Second Sunday of Lent
Snow. Many of us were caught a little by surprise by last weekend’s snow, at least by its length and depth. And of course with all the severely cold weather we’ve had we shouldn’t have been surprised (but were) that things didn’t clear or melt away very quickly. In any case, I want to thank God for sparing us from any physical damage to the parish buildings, and more importantly any substantive injury to any of our parishioners or their homes. (At least as far as I know; please let me know if anyone suffered injury, or are in need of help).
I also want to thank so many of you who braved icy roads and the cold to keep things going around here. I think particularly of the altar servers and other ministers and those who fill other practical functions at Mass. I especially want to thank Paul DeRosa, our plant manager, for his dedicated and hard work trying to keep us safe, out in the cold at 3am Sunday personally shoveling sidewalks and supervising the snow-plowers.
Weather Closures Policy. Elsewhere in this bulletin we’re republishing our policy regarding closures due to weather (basically, we usually follow Fairfax County Schools). The policy seems to be working fairly well, but some still seem either not to know about it, or to forget it. Sometimes Fairfax makes mistakes, but it’s important to have a predictable policy with readily accessible information both for the safety of all involved and so that folks don’t show up for an event only to find a locked door. Thank you for cooperating and being familiar with this policy.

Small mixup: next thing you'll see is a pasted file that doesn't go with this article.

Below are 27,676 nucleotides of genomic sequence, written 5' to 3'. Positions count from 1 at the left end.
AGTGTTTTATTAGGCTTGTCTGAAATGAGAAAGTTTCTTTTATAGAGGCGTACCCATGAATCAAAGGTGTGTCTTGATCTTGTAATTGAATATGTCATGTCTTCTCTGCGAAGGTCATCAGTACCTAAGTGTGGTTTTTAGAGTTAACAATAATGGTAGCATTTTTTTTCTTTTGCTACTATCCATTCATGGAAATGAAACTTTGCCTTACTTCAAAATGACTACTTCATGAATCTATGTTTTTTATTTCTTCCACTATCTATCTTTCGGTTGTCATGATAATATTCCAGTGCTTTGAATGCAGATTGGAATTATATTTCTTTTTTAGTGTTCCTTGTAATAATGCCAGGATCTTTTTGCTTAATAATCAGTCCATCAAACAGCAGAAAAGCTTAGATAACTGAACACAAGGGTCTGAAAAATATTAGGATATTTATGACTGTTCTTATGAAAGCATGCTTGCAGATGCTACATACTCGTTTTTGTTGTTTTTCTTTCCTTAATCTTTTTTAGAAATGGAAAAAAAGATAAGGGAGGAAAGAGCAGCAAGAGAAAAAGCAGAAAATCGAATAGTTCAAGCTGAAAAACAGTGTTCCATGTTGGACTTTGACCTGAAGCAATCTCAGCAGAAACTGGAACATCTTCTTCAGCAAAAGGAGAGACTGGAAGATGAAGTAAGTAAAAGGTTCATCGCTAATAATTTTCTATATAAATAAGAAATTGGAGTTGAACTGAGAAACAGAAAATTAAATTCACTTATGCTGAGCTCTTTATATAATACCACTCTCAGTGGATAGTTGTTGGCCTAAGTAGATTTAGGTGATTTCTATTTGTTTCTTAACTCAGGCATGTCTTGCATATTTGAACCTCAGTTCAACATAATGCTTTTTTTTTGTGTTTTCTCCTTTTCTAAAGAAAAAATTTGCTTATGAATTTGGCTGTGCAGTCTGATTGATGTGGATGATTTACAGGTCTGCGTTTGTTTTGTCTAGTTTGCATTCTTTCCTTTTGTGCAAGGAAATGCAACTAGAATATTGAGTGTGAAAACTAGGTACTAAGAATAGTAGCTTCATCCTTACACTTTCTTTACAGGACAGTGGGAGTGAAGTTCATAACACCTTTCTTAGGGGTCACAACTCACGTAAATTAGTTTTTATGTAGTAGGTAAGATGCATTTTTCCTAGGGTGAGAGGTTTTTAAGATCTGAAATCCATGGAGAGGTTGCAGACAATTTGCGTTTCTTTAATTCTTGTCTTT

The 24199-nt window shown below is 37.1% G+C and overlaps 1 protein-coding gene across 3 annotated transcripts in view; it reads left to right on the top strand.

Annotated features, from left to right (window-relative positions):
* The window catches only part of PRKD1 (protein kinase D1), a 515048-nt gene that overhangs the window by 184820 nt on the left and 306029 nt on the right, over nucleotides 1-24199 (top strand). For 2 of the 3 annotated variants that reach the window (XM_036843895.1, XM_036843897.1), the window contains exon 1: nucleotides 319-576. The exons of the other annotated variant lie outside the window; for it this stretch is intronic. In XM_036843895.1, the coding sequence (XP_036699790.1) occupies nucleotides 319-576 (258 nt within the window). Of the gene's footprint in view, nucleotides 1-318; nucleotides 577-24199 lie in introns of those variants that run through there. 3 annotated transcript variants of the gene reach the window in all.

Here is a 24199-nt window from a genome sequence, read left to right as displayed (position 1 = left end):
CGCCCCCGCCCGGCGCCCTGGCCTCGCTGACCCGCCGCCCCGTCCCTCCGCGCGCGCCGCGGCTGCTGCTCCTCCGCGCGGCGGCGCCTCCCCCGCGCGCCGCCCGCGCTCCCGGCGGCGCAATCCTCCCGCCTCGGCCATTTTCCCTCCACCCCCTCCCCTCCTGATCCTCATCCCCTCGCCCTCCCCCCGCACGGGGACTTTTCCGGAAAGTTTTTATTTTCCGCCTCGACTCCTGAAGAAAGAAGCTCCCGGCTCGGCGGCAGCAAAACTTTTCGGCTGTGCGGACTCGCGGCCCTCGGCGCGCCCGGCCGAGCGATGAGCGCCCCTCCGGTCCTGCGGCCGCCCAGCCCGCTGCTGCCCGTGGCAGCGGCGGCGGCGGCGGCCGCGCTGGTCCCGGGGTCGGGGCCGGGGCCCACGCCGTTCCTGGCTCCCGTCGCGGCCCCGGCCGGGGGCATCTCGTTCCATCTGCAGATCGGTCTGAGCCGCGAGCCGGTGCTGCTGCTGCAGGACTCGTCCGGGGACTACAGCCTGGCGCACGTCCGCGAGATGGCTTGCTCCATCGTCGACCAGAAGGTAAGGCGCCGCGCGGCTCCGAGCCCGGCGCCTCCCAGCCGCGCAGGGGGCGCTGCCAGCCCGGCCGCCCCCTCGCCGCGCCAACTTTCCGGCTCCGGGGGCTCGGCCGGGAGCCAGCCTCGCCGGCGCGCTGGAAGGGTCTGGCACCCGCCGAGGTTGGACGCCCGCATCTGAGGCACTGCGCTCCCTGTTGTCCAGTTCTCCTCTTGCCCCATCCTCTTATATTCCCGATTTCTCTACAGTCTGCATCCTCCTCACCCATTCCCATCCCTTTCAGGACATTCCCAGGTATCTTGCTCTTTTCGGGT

The Passion of the Christ. I was very pleased to see so many come out last Sunday to see The Passion of the Christ. As many have said, it’s hard to say we enjoyed the movie, but I think we all walked away very glad we had seen it (again). Thanks to all those who worked to make this event a “success,” especially Mary Butler who coordinated all the details.
Islamophobia. Some have remarked to me that lately I seem to be talking and praying more about the threat of Islamist terrorism—especially it’s relation to the religion of Islam. This is true, I have. It seems to me that there are many reasons we should reject the growing tendency of some to ignore the fact that the global terrorist movement is directly related to a branch of Islam. Some of these reasons are political, some are military, but some more directly concern us as Catholics.
One of these reasons is our solidarity with our Christian brothers and sisters who are being specifically targeted for oppression or destruction in the territories assaulted by Islamist armies. We should not kid ourselves that these are merely “violent extremists,” much less “freedom fighters,” or folks fighting over “legitimate grievances.” These are Islamist armies who seek mainly to impose their religion, a particular form of Islam, on the people they conquer. Moreover, by their terrorist attacks in western countries they seek to intimidate us so that we will not interfere in their 1) imposition of their religion in the territories their armies control, and 2) efforts to spread their religion to our countries.
One of the ways they seek to intimidate us is by threatening the most important Christian in the world: Pope Francis. The video of last month’s execution of 21 Christian Egyptians ended with the words: “And we will conquer Rome, by Allah’s permission….” Italian and Vatican security officials are taking this and other similar threats very seriously.